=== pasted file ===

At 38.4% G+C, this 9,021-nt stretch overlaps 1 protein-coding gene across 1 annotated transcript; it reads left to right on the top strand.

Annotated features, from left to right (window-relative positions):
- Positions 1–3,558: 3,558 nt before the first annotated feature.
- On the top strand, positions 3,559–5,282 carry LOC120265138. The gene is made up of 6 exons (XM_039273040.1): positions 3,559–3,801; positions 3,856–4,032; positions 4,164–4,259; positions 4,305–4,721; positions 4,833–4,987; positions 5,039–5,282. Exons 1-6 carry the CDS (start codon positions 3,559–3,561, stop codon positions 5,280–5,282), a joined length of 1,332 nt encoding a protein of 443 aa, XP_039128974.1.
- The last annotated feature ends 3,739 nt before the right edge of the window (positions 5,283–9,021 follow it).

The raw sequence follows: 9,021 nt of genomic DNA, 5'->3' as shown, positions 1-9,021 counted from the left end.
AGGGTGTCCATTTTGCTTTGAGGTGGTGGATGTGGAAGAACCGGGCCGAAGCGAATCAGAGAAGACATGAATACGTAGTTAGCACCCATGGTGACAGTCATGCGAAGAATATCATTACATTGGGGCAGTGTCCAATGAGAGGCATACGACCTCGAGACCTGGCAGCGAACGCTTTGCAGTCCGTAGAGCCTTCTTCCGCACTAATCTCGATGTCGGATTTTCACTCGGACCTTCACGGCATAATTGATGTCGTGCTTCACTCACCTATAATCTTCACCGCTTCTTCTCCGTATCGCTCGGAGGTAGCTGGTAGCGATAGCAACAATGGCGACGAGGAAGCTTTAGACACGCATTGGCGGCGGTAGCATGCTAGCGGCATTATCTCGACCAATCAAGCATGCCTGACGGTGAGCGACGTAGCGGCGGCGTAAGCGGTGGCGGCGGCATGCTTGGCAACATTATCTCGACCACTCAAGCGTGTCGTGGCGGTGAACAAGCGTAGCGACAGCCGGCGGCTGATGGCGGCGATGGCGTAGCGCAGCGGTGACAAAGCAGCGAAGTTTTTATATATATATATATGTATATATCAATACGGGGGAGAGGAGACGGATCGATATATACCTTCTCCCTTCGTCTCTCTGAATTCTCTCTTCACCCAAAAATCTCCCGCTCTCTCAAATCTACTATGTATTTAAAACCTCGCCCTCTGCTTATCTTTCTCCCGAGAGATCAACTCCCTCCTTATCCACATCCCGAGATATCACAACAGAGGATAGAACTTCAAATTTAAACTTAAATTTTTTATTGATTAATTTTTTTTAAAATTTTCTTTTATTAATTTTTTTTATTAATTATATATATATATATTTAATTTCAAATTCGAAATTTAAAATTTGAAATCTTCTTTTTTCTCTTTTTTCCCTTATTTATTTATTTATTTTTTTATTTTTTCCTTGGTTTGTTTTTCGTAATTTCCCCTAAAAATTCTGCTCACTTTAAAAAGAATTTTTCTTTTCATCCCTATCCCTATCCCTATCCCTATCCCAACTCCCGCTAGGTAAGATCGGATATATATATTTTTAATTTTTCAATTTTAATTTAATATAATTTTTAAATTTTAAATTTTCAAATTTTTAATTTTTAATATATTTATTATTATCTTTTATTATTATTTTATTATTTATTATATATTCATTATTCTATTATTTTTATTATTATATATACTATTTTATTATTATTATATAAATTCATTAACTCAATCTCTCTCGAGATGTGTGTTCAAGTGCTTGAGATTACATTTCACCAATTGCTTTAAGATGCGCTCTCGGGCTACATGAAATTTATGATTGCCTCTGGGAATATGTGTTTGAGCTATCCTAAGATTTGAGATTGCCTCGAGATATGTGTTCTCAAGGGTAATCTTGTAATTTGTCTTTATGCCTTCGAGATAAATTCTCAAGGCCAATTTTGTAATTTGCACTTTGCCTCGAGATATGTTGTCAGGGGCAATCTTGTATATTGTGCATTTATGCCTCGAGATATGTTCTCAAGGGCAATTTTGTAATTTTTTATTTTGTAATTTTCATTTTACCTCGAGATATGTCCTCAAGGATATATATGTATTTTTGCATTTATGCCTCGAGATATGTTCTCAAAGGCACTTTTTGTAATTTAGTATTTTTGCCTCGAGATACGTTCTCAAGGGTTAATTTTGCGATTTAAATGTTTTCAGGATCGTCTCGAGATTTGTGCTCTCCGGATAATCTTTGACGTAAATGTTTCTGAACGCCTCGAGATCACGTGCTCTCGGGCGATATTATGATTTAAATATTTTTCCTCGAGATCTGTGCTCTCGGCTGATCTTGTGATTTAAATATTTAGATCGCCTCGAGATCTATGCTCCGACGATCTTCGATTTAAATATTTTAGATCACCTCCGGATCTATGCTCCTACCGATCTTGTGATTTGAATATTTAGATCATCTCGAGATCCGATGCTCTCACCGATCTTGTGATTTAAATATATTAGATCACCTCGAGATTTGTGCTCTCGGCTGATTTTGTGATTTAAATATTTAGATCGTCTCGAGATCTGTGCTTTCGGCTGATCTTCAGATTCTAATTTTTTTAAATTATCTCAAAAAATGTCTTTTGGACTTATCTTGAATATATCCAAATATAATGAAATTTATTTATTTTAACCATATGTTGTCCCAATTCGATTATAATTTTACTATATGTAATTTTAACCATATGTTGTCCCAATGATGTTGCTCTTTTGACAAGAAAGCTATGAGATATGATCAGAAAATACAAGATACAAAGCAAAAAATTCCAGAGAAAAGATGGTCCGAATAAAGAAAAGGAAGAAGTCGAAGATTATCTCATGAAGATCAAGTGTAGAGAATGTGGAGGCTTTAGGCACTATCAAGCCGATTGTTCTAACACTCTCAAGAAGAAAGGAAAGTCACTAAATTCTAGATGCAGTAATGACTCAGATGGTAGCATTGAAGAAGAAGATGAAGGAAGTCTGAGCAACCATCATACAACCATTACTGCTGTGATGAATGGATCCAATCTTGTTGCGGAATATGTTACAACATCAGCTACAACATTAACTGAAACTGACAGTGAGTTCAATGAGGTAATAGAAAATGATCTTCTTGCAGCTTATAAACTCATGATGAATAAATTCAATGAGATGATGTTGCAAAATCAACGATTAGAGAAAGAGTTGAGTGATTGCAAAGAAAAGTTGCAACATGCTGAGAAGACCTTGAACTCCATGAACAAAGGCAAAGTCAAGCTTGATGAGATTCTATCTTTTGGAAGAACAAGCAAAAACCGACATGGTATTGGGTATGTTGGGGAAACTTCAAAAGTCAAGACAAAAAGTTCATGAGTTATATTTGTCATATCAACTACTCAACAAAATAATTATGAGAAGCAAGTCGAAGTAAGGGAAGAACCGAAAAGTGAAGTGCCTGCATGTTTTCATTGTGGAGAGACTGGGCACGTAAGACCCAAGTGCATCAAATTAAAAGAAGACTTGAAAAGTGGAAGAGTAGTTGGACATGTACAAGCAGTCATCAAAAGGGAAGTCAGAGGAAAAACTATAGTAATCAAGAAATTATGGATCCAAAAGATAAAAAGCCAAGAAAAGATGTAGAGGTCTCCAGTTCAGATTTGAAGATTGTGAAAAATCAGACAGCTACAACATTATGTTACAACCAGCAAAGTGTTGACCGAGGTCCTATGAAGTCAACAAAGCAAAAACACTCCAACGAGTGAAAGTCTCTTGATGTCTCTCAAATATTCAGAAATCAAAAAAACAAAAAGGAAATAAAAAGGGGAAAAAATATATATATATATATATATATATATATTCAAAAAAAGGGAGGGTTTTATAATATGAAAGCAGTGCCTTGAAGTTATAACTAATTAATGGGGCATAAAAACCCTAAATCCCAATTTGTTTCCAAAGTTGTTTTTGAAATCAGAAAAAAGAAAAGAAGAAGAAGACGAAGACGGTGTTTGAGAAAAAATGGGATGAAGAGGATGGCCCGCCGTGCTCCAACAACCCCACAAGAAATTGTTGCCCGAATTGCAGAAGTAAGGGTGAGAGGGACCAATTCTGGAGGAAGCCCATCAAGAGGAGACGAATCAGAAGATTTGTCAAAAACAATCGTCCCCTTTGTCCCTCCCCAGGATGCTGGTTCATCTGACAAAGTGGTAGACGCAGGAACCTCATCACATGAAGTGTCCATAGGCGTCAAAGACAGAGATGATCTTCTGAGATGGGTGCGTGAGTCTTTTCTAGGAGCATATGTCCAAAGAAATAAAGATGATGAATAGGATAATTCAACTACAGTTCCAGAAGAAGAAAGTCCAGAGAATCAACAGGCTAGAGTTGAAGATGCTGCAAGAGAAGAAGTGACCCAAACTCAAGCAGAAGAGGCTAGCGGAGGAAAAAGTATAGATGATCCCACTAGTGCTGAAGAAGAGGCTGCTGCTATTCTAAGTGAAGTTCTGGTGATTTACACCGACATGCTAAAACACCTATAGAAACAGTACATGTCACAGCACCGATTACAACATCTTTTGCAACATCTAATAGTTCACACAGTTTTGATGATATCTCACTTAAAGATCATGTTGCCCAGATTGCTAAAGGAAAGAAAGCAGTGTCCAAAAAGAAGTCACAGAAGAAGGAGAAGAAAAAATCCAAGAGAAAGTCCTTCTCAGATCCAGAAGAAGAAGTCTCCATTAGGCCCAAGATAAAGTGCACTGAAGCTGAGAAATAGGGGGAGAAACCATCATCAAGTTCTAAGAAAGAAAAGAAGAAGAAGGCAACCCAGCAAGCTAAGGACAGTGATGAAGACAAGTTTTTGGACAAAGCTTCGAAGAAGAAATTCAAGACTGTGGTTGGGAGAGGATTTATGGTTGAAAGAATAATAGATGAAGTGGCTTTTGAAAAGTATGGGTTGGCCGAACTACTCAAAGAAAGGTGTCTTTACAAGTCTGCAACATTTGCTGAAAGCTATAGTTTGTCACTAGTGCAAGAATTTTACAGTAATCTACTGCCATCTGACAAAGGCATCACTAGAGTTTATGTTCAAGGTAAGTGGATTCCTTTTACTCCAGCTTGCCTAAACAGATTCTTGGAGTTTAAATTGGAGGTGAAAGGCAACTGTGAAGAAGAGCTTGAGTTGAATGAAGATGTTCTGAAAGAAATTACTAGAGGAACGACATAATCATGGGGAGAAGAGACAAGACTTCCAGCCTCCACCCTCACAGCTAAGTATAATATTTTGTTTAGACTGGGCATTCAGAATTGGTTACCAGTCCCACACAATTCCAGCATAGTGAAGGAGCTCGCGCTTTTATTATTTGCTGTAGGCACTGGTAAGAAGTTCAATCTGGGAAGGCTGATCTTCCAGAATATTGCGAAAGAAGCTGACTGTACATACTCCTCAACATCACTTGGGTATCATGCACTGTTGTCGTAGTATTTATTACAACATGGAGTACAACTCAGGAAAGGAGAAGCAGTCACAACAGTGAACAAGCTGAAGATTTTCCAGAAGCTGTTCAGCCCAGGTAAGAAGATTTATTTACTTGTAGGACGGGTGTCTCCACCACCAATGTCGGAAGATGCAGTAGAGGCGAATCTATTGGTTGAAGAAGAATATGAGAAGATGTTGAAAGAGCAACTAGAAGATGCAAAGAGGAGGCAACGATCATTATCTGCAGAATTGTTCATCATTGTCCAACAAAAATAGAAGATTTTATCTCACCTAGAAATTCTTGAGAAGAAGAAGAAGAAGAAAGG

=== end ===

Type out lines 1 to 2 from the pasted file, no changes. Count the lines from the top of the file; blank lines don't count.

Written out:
At 38.4% G+C, this 9,021-nt stretch overlaps 1 protein-coding gene across 1 annotated transcript; it reads left to right on the top strand.

Annotated features, from left to right (window-relative positions):